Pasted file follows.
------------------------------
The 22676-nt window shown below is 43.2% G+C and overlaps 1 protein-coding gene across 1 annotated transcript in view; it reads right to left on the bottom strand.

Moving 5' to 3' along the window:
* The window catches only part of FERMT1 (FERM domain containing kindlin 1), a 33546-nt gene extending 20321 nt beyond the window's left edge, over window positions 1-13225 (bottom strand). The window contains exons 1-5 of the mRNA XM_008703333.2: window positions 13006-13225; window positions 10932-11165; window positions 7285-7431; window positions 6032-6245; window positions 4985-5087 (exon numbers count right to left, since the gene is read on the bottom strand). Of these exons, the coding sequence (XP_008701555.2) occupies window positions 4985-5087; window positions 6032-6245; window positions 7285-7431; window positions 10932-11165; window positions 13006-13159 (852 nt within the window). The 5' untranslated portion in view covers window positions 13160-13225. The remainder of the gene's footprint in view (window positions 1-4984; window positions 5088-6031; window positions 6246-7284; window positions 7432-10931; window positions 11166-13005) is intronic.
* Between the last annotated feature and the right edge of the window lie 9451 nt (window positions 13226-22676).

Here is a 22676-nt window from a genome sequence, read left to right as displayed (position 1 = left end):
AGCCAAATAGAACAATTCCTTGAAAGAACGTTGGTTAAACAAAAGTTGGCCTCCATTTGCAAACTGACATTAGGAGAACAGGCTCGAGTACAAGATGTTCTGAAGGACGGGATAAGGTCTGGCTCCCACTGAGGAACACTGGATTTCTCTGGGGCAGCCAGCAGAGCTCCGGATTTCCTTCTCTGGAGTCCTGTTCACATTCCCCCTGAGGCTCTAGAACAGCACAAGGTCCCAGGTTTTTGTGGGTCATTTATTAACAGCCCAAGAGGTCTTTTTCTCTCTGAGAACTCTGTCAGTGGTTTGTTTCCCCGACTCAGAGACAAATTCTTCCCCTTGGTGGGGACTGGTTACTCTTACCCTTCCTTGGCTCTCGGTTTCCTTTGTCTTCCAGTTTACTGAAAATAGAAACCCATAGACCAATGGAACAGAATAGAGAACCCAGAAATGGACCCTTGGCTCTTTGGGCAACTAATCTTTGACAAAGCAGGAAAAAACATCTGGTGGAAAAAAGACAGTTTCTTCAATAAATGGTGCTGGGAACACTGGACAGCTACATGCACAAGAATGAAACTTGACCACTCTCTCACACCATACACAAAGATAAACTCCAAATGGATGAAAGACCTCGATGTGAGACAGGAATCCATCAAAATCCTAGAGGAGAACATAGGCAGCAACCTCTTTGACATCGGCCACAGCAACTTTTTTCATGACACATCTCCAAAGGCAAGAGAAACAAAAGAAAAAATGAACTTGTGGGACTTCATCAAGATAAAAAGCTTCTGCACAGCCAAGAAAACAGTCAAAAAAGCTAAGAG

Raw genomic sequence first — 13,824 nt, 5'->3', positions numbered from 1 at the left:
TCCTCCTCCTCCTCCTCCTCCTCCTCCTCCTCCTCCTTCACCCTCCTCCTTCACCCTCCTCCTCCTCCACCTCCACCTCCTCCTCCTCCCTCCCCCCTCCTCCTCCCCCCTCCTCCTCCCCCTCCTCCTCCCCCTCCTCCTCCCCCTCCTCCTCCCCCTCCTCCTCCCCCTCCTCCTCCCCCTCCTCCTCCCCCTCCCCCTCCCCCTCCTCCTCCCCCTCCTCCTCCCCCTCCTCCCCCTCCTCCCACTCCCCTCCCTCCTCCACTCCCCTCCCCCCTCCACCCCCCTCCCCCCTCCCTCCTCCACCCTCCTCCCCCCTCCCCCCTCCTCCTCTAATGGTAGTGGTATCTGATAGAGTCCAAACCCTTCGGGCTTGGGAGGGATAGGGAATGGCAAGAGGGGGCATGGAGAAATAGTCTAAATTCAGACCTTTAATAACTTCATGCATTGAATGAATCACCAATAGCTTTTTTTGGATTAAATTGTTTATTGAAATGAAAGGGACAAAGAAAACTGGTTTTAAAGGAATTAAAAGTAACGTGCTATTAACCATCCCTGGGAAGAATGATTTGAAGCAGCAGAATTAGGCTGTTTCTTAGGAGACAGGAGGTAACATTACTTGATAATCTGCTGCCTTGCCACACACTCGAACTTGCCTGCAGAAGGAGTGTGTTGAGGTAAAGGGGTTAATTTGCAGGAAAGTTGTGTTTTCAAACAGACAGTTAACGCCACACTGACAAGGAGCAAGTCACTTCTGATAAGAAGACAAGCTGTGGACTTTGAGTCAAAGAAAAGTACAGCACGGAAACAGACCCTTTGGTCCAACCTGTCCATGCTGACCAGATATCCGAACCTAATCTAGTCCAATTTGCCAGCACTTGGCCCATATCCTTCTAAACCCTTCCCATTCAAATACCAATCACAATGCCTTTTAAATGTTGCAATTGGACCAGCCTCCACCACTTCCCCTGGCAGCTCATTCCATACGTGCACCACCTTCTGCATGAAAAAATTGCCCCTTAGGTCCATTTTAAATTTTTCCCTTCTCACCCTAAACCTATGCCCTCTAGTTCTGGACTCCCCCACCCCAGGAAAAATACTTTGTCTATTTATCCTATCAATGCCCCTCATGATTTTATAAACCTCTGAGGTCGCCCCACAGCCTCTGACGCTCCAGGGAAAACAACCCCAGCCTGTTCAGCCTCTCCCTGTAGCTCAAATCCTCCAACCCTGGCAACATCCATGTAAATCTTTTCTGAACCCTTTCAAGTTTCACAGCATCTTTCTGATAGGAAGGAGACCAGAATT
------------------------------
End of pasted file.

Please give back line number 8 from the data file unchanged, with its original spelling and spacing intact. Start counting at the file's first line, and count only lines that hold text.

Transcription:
TCCTCCTCCTCCTCCTCCTCCTCCTCCTCCTCCTCCTTCACCCTCCTCCTTCACCCTCCTCCTCCTCCACCTCCACCTCCTCCTCCTCCCTCCCCCCTCCTCCTCCCCCCTCCTCCTCCCCCTCCTCCTCCCCCTCCTCCTCCCCCTCCTCCTCCCCCTCCTCCTCCCCCTCCTCCTCCCCCTCCTCCTCCCCCTCCCCCTCCCCCTCCTCCTCCCCCTCCTCCTCCCCCTCCTCCCCCTCCTCCCACTCCCCTCCCTCCTCCACTCCCCTCCCCCCTCCACCCCCCTCCCCCCTCCCTCCTCCACCCTCCTCCCCCCTCCCCCCTCCTCCTCTAATGGTAGTGGTATCTGATAGAGTCCAAACCCTTCGGGCTTGGGAGGGATAGGGAATGGCAAGAGGGGGCATGGAGAAATAGTCTAAATTCAGACCTTTAATAACTTCATGCATTGAATGAATCACCAATAGCTTTTTTTGGATTAAATTGTTTATTGAAATGAAAGGGACAAAGAAAACTGGTTTTAAAGGAATTAAAAGTAACGTGCTATTAACCATCCCTGGGAAGAATGATTTGAAGCAGCAGAATTAGGCTGTTTCTTAGGAGACAGGAGGTAACATTACTTGATAATCTGCTGCCTTGCCACACACTCGAACTTGCCTGCAGAAGGAGTGTGTTGAGGTAAAGGGGTTAATTTGCAGGAAAGTTGTGTTTTCAAACAGACAGTTAACGCCACACTGACAAGGAGCAAGTCACTTCTGATAAGAAGACAAGCTGTGGACTTTGAGTCAAAGAAAAGTACAGCACGGAAACAGACCCTTTGGTCCAACCTGTCCATGCTGACCAGATATCCGAACCTAATCTAGTCCAATTTGCCAGCACTTGGCCCATATCCTTCTAAACCCTTCCCATTCAAATACCAATCACAATGCCTTTTAAATGTTGCAATTGGACCAGCCTCCACCACTTCCCCTGGCAGCTCATTCCATACGTGCACCACCTTCTGCATGAAAAAATTGCCCCTTAGGTCCATTTTAAATTTTTCCCTTCTCACCCTAAACCTATGCCCTCTAGTTCTGGACTCCCCCACCCCAGGAAAAATACTTTGTCTATTTATCCTATCAATGCCCCTCATGATTTTATAAACCTCTGAGGTCGCCCCACAGCCTCTGACGCTCCAGGGAAAACAACCCCAGCCTGTTCAGCCTCTCCCTGTAGCTCAAATCCTCCAACCCTGGCAACATCCATGTAAATCTTTTCTGAACCCTTTCAAGTTTCACAGCATCTTTCTGATAGGAAGGAGACCAGAATT